The chairman and the ranking member of the House Foreign Affairs Committee on Thursday introduced legislation to probe war crimes that Russia has committed in Ukraine.
The bill would direct President Biden to report to Congress on government efforts “to collect, analyze, and preserve evidence and information related to war crimes and any other atrocities committed during the full-scale Russian invasion of Ukraine.”
Rep. Gregory Meeks, New York Democrat and the committee’s chairman, said the bipartisan bill sends an unequivocal “message to [Russian President Vladimir] Putin’s regime that we will work tirelessly to hold perpetrators of war crimes and other atrocities to justice.”
“Based on the reports coming out of Ukraine, it is clear that Putin and the armed forces of the Russian Federation are committing war crimes,” said Rep. Michael T. McCaul of Texas, the committee’s ranking Republican. “It is vital that the U.S. and the free world build a case against Russia for their atrocities and work to deter them from committing future war crimes. We owe the brave Ukrainian people this commitment.”
The legislation adds to calls in Washington to label Mr. Putin a war criminal and pressure the international community to hold him accountable.
On Wednesday, members of the Senate Foreign Relations Committee called for Russia‘s removal from the U.N. Human Rights Council in response to war crimes committed in Ukraine. It cited “the multitude of crimes committed by the Russian Federation, and by Vladimir Putin himself,” which the lawmakers say “demonstrates that the Russian government has no intention of upholding international human rights.”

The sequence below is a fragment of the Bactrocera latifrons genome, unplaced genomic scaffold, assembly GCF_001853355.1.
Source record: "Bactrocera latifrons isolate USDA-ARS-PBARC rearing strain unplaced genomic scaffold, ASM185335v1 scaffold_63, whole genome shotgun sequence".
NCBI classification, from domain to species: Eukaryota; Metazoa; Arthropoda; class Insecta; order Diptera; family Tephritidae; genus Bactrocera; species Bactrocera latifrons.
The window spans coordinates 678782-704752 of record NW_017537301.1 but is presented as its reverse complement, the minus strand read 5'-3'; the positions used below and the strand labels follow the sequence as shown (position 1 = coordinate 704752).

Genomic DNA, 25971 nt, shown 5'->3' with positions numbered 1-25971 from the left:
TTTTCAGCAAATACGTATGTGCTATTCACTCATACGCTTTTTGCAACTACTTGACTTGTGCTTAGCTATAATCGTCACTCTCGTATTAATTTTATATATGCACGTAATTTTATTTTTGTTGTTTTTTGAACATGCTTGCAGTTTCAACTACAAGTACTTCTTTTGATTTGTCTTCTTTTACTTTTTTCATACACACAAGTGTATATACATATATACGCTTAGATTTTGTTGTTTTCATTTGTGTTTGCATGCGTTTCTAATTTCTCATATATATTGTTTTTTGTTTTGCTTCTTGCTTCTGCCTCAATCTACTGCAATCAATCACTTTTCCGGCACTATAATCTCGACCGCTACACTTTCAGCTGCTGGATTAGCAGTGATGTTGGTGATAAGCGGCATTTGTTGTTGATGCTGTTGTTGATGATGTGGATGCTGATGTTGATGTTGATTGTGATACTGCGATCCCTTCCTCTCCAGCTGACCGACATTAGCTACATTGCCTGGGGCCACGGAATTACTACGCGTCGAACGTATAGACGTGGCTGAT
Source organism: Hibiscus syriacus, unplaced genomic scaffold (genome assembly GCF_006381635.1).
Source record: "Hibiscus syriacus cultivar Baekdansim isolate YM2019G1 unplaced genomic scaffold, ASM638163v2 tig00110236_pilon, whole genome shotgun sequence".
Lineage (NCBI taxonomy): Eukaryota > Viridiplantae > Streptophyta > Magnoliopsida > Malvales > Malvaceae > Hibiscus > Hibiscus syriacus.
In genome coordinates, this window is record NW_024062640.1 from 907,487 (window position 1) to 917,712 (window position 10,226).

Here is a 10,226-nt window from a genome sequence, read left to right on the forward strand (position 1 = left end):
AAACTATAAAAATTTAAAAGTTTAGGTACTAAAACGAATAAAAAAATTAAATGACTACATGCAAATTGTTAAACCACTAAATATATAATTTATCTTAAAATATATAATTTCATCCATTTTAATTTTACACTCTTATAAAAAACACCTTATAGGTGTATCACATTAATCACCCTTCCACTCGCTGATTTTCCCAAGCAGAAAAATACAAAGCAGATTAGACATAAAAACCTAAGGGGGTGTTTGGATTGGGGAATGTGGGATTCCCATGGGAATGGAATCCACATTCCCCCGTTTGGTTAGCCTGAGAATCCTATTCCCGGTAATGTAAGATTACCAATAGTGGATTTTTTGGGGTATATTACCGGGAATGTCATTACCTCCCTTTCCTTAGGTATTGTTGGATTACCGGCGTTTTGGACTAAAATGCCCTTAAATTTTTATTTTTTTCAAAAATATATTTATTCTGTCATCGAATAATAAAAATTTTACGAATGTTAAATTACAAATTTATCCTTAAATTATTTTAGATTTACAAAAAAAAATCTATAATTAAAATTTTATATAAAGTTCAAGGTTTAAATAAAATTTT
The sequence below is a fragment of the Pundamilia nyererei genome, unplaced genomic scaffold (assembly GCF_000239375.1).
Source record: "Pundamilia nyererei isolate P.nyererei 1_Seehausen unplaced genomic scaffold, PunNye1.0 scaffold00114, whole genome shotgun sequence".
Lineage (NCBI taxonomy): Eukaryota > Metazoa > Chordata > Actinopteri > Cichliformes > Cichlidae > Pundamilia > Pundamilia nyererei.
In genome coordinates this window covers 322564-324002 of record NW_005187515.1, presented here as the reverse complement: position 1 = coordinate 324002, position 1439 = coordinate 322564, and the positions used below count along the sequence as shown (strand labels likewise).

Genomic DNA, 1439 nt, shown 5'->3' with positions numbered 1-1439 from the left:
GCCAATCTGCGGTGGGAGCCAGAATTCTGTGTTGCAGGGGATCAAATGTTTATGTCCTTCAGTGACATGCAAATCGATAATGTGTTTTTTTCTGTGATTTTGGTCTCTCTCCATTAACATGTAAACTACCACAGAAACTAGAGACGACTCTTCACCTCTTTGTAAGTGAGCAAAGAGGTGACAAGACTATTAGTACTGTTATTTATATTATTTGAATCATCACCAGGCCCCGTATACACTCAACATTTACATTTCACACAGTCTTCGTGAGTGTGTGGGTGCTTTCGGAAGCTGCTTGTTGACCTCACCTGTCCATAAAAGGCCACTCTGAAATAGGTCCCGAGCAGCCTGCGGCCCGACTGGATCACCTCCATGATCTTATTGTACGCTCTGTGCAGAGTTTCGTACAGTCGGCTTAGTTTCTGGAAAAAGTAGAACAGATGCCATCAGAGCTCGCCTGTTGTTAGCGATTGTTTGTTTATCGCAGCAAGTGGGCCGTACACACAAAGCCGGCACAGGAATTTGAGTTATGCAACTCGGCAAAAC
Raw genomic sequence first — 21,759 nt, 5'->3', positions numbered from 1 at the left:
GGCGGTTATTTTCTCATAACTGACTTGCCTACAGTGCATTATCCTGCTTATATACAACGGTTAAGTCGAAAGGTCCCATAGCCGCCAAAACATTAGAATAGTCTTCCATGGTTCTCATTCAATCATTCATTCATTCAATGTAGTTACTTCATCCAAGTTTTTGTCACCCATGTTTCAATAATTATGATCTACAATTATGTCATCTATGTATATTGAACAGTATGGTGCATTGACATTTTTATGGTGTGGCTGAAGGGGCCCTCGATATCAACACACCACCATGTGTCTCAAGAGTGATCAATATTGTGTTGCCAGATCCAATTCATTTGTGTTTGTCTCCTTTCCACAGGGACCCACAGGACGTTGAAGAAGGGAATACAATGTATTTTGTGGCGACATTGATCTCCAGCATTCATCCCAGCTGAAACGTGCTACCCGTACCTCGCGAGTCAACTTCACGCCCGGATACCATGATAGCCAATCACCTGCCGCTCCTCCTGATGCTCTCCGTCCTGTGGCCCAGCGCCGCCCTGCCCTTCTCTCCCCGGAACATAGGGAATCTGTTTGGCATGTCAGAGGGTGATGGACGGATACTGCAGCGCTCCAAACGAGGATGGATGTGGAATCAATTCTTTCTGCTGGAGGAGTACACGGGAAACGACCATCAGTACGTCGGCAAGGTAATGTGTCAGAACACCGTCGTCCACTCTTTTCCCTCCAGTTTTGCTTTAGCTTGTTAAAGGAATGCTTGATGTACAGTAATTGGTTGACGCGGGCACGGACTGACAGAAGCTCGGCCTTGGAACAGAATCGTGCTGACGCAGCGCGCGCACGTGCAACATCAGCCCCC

The Biden administration last week officially declared that Russia‘s invading forces in Ukraine are guilty of war crimes, citing Russia‘s targeting of civilian sites such as apartment buildings, schools, and hospitals, many of which had been clearly labeled as non-military locations.
It also cited U.N. figures estimating that at least 2,500 civilians have been killed or wounded in the fighting and the actual number is “likely higher.”
Earlier this month, Secretary of State Antony Blinken confirmed that U.S. officials are “documenting and evaluating” evidence of potential war crimes by Russia and Mr. Putin in Ukraine to assist international investigations and “hold those responsible accountable.”
Mr. Blinken said the administration was working with private groups to build a possible case of war crimes against the Kremlin.
Last week, a bipartisan group of lawmakers on the House Permanent Select Committee on Intelligence called on the nation’s intelligence agencies to ramp up their work to document possible Russian military war crimes.
Members of the committee said the intelligence community is uniquely situated to document and analyze evidence of war crimes and has a long history of documenting human rights violations.